Intelligence Estimation Theories and Methods

Subject: Psychology
Pages: 7
Words: 1840
Reading time:
7 min
Study level: Bachelor


Accurate estimation of intelligence is an important issue for the society. However, in order to estimate intelligence the most important aspect is numerical markings related to the use of intelligence tests. This study evaluates the different theories on intelligence and evaluates the numerical marking possibilities of each theory. If most of the theories indicate towards numerical markings, then it can be safely stated that accurate estimation of intelligence is possible and intelligence can be accurately measured.

How Accurately Can We Estimate Intelligence?

In the sphere of psychological studies, intelligence of a person is one of the most important aspects. Intelligence includes all the abilities that are related with mind. If we look at the intelligence theories then we will have direct divisions, several theories related with “single intelligence” or the type of intelligence that is constructed on the uni-linear concept about general intelligence. Some others are related with multiple factors of intelligence. However, in order to estimate intelligence accurately, it is important to evaluate all the major intelligence theories and amalgamate them into a single linear concept that would be able to estimate intelligence accurately. This would be possible if intelligence can be measured in numerical values. Thus, we would evaluate whether if the theories are subjected to numerical representation or not. If numerical representation is possible then it can be stated that it is possible to estimate intelligence accurately.


Francis Galton proposed that “intelligence is a true, biological mental facility that can be measured with the help of a person’s reaction time while doing different jobs” (Goertzel and Wang, 2007). Another philosopher, Alfred Binet, proposed that intelligence is “a median average of dissimilar abilities” (Miller, Vandome and McBrewster, 2010). There are some differences between the researchers regarding intelligence, some say that intelligence is a single and general mental ability that guides a person; while others believe that it encompasses a number of emotions. However, estimating intelligence is a prime necessity. In accordance to Crano and Seyranian, (2009) “it is reasonable to expect that individuals prefer comparators similar to themselves” (Crano and Seyranian, 2009). This is only possible when intelligence can be estimated to encourage grouping or layer system in order to enhance fair competition, which is fundamentally good for the society. Thus, estimating intelligence is important and to properly estimate intelligence it is important to understand the theories of intelligence.

General Intelligence Theory by Charles Spearman

The renowned British psychologist Charles Spearman conceptualized general intelligence or “the G Factor” (Miller, Vandome and McBrewster, 2010). To propose the theory, he used a technique which is called “factor analysis” (Miller, Vandome and McBrewster, 2010). It is basically a collection of mental aptitude tests. After conducting all the tests he found that the marks in the tests are remarkably similar. “The person who has performed well in a test is generally tended to perform better in other tests” (Miller, Vandome and McBrewster, 2010). On the other hand, the persons who have scored badly in a test, generally performs badly in an overall context. This has made him believe that intelligence is basically a general cognitive attitude which can be both numerically measured and expressed. This is one of the most important theories of intelligence and it clearly suggests that under this theory it is possible to estimate intelligence accurately as the result reflects in numerical units.

PASS Theory

One of the alternatives of the general intelligence is the PASS Theory. It is basically a description of some neuro-psychological processes. This can be also termed as a one-dimensional model, designed for persons with mental disabilities. The theory basically covers distinct aspects. The first component is Planning. The process includes the actions of decision making, problem solving and different types of performing activities. Some times goal settings are also included in the process. The second is Attention Component. This can also be called as arousal component. The different processes in the aspect involve works like ignoring different distractions that occur in a work process, and even the process of maintaining vigilance in different cases. Other important aspects are like observing different relationship and responding to the relationships, and finally successful mixing with the environment (Miller, Vandome and McBrewster, 2010).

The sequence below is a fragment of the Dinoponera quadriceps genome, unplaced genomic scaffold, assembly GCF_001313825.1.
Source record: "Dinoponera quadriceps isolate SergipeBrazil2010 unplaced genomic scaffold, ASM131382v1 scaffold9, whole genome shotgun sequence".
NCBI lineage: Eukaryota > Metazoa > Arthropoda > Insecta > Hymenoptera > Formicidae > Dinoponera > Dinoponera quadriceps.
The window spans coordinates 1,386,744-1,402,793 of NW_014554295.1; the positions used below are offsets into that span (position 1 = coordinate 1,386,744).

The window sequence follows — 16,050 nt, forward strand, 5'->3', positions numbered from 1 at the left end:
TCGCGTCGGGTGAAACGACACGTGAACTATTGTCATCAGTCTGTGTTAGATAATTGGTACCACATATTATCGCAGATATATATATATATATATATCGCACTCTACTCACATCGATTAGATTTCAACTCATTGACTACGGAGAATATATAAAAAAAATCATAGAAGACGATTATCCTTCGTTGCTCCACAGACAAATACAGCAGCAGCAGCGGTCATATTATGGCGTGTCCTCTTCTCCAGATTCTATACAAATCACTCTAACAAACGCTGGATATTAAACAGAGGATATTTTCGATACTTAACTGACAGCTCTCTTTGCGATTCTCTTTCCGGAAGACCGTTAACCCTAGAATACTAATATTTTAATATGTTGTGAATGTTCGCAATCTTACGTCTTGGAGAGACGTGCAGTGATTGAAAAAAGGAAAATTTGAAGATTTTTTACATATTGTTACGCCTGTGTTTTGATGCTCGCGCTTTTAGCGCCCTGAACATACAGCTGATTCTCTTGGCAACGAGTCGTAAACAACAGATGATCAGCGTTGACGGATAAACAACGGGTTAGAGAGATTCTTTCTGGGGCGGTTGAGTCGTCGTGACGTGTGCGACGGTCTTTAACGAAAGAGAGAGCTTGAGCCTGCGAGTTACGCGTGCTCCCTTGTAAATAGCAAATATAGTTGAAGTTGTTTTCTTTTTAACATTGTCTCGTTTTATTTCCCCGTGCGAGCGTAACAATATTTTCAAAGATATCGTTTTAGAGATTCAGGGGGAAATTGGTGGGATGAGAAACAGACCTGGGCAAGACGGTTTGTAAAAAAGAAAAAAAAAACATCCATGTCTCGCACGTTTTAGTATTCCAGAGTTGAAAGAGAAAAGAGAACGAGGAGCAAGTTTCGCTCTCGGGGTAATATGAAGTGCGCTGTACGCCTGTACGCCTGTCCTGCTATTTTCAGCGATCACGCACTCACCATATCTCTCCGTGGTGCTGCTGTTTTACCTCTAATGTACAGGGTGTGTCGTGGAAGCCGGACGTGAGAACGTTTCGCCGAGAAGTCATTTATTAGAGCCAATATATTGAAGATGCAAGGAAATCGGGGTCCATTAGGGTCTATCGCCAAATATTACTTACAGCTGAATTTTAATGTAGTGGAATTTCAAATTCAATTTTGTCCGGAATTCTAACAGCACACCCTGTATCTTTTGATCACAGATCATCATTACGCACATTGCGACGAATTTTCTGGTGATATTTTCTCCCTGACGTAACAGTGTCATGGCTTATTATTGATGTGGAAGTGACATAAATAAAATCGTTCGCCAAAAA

Thus, part of this theory suggests that it is possible to estimate intelligence accurately and the planning portion can be evaluated in numerical units at any given time. Thus, PASS theory suggests that it is possible to estimate intelligence accurately.

Primary Mental Abilities

The theory was proposed by Louis L. Thrustone. This was a different take on the contemporary theories of intelligence. Unlike the general theories of single and most important general ability, his theory focused on seven aspects of intelligence and together they are called “primary mental abilities” (Miller, Vandome and McBrewster, 2010). The different elements are “Verbal Comprehension, Reasoning, Perpetual Speed, Numerical Abilities, Fluency of Words, Associated Memory and Spatial Visualization “(Miller, Vandome and McBrewster, 2010). All these components can be evaluated and numerically charted, thus estimation of intelligence accurately is possible.

Multiple Intelligences

One of the recent theories regarding intelligence is the “Theory of Multiple Intelligence” (Furnham et al 2009). This theory was proposed by Howard Gardner. In the case, he proposed that the numerical intelligences can not be termed as full and accurate description of a person’s intellectual abilities. Rather they can be a short manifestation of all the intelligent abilities of the person (Furnham et al 2009). According to him there are mainly eight distinctive abilities that can be measured to get the full intellectual capacity of a person. They are

Visual-spatial Intelligence, Verbal and linguishtical intelligence, Kinetic intelligence that is directly associated with the body, Logical and subsequent mathematical intelligence, Interpersonal intelligence, which is one of the main ingredients of the personal communicative abilities, Musical intelligence, Intra personal intelligence and Naturalistic Intelligence (Miller, Vandome and McBrewster, 2010).